The Ten Mahavidyas : Bhuvaneshwari - She Whose Body is the World

The Ten Mahavidyas : Bhuvaneshwari - She Whose Body is the World

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Item Code: BD64
Specifications:
Batik Painting On Cotton
30 inch x 44 inch

More than any of the Mahavidyas, with the possible exception of Kamala, Bhuvaneshvari is associated and identified with the earth, the creation in general, and the underlying energy that brings it to be and pervades it. She embodies the characteristic dynamics and constituents that make up the world and that lend creation its distinctive character.

The legend behind her origin says that in the beginning the sun appeared in the heavens. The rishis (sages) offered soma (a sacred plant) so that the world might be created. The sun then created the three worlds (lokas or bhuvanas). At that time Shodashi (Tripura-sundari) was the main power, or shakti, through whom Surya (sun) created the worlds. Having created the worlds, or having empowered the sun to do so, the goddess assumed an appropriate form and pervaded and directed the triple world. In this form she became known as Bhuvaneshvari, "mistress of the world." It is further said that Bhuvaneshvari remains unmanifest until the world is created. That is, Bhuvaneshvari is particularly associated with the visible, created world.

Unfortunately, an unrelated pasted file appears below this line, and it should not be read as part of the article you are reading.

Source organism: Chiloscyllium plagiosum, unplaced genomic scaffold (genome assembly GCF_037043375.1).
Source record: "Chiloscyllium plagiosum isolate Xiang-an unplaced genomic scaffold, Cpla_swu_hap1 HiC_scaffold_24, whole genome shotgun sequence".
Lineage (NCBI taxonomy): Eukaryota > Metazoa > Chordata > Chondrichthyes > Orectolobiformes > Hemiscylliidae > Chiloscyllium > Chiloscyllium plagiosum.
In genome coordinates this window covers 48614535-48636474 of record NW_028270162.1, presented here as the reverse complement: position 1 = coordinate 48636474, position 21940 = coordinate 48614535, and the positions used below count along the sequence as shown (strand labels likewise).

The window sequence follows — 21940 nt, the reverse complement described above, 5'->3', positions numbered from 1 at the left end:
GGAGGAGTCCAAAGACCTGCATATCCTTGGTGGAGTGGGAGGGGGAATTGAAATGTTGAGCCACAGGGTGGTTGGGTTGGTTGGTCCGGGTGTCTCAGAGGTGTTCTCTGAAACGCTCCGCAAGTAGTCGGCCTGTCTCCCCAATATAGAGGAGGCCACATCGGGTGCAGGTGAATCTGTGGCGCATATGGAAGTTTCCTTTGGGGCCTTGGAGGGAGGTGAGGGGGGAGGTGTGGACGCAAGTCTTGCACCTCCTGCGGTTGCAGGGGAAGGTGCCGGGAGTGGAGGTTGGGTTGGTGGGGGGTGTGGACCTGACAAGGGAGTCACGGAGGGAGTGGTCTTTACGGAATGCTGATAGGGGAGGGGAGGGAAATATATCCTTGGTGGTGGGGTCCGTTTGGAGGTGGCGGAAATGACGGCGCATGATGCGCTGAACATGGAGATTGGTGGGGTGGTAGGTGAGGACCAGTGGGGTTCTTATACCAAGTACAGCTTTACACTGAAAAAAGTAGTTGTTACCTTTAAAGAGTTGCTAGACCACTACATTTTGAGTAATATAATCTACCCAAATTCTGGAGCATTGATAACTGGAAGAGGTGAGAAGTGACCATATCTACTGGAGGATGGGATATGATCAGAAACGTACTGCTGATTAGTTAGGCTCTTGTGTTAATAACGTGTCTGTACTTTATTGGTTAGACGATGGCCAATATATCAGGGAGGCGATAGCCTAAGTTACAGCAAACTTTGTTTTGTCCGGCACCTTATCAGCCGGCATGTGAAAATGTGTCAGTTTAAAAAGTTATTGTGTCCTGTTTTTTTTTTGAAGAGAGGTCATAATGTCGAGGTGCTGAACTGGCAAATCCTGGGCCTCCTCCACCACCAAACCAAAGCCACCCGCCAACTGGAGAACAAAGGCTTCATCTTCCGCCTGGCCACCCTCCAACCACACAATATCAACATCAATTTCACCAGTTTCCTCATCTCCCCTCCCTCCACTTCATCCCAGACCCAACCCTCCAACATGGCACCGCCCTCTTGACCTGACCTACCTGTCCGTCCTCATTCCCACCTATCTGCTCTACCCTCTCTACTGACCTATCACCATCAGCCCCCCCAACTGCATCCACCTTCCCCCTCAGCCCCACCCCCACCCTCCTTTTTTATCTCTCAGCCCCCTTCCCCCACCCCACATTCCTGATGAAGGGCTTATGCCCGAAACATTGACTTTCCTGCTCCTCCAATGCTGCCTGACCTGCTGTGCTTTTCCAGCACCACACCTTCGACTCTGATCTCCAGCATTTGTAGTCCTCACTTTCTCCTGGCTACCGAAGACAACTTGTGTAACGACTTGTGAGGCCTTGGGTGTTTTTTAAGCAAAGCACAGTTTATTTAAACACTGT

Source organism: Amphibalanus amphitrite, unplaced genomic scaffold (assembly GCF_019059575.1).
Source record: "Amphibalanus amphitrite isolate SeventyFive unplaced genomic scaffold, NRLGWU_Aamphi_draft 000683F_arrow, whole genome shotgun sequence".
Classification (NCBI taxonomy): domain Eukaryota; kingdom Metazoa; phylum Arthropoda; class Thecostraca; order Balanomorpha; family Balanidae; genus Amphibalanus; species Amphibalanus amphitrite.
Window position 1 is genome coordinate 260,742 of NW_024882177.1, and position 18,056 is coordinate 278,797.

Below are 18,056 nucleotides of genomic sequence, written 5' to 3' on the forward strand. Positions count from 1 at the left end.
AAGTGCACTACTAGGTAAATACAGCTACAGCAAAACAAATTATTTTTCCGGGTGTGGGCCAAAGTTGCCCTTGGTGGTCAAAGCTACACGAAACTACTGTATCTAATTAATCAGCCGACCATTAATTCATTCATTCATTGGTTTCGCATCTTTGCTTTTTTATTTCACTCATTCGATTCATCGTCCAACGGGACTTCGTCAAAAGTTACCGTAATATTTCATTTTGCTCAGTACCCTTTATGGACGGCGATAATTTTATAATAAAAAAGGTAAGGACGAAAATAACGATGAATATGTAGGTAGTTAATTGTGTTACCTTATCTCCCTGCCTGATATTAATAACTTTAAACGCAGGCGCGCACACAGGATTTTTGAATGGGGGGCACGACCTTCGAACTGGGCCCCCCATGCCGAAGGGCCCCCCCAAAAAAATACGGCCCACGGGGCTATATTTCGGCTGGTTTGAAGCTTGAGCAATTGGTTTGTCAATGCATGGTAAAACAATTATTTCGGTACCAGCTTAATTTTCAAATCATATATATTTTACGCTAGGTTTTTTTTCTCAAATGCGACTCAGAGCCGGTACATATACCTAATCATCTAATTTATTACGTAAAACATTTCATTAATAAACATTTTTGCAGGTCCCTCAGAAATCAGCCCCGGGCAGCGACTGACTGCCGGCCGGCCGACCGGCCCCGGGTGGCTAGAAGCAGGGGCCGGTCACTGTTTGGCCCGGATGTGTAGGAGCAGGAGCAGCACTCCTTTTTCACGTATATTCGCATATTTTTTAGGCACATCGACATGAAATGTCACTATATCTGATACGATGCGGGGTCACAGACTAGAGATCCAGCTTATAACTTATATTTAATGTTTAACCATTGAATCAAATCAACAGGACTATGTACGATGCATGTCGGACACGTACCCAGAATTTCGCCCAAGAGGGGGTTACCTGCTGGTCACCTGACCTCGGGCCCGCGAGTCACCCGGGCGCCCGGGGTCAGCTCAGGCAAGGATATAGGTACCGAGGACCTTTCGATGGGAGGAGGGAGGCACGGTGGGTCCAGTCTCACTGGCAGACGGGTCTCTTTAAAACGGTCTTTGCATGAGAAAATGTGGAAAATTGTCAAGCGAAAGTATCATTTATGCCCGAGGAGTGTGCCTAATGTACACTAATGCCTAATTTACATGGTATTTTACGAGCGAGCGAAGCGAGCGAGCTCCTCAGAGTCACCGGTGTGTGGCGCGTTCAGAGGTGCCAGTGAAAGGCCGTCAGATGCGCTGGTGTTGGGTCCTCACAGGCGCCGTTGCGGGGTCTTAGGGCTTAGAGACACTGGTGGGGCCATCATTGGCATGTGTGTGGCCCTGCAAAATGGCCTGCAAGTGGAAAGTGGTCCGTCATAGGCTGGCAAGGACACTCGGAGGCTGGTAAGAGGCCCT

Bhuvaneshvari's beauty is mentioned often. The Tantrasara describes her as having a beautiful face, framed with flowing hair the color of black bees. Her eyes are broad, her lips full and red, and her nose delicate. Her firm breasts are smeared with sandal paste and saffron. Her waist is thin, and her thighs, buttocks, and navel are lovely. Her beautiful throat is decorated with ornaments, and her arms are made for embracing. Shiva is said to have produced a third eye to view her more thoroughly. In her hundred-name stotra (hymn) in the Shaktapramoda, she is said to be a beautiful young girl, to have a smiling face, and to have an attractive sexual organ. She is said to be the triangle itself (the schematic representation of the yoni).

Here she is shown with four arms, two of them making the gestures of granting boons and removing fear respectively. These gestures express her gracious attitude towards the world, particularly towards her devotees.

The other two hands hold a goad and noose. These suggest control. The goad means that she controls evil forces or inner hindrances, such as anger, lust, and any obsession that interferes with spiritual development. The noose symbolizes the different bodily sheaths that hide, and therefore bind, the spiritual essence of a person, the atman.

Reference:

Kinsley, David. Tantric Visions of the Divine Feminine, New Delhi, Motilal Banarsidass, 1998.